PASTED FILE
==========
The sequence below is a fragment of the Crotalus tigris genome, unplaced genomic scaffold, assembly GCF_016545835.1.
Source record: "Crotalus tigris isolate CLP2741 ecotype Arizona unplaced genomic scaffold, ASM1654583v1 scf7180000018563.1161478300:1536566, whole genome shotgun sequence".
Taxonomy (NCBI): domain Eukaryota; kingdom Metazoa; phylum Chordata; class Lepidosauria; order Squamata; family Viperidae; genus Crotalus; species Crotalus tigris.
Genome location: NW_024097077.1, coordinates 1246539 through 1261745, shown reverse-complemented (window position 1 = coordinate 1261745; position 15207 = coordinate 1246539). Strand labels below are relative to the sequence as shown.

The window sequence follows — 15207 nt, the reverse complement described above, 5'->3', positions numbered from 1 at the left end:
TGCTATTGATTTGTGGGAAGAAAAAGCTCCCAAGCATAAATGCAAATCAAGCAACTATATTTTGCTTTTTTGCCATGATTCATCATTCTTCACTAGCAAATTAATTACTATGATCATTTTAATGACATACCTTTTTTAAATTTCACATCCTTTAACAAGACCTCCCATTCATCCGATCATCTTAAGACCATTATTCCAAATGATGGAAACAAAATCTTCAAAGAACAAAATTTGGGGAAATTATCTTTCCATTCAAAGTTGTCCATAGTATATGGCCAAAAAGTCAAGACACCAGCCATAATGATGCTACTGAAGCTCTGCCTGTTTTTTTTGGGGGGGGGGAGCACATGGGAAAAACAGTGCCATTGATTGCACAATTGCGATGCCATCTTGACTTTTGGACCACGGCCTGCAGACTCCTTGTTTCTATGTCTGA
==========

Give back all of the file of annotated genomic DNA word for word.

The sequence below is a fragment of the Crotalus tigris genome, unplaced genomic scaffold, assembly GCF_016545835.1.
Source record: "Crotalus tigris isolate CLP2741 ecotype Arizona unplaced genomic scaffold, ASM1654583v1 scf7180000018563.1161478300:1536566, whole genome shotgun sequence".
Taxonomy (NCBI): domain Eukaryota; kingdom Metazoa; phylum Chordata; class Lepidosauria; order Squamata; family Viperidae; genus Crotalus; species Crotalus tigris.
Genome location: NW_024097077.1, coordinates 1246539 through 1261745, shown reverse-complemented (window position 1 = coordinate 1261745; position 15207 = coordinate 1246539). Strand labels below are relative to the sequence as shown.

The window sequence follows — 15207 nt, the reverse complement described above, 5'->3', positions numbered from 1 at the left end:
TGCTATTGATTTGTGGGAAGAAAAAGCTCCCAAGCATAAATGCAAATCAAGCAACTATATTTTGCTTTTTTGCCATGATTCATCATTCTTCACTAGCAAATTAATTACTATGATCATTTTAATGACATACCTTTTTTAAATTTCACATCCTTTAACAAGACCTCCCATTCATCCGATCATCTTAAGACCATTATTCCAAATGATGGAAACAAAATCTTCAAAGAACAAAATTTGGGGAAATTATCTTTCCATTCAAAGTTGTCCATAGTATATGGCCAAAAAGTCAAGACACCAGCCATAATGATGCTACTGAAGCTCTGCCTGTTTTTTTTGGGGGGGGGGAGCACATGGGAAAAACAGTGCCATTGATTGCACAATTGCGATGCCATCTTGACTTTTGGACCACGGCCTGCAGACTCCTTGTTTCTATGTCTGA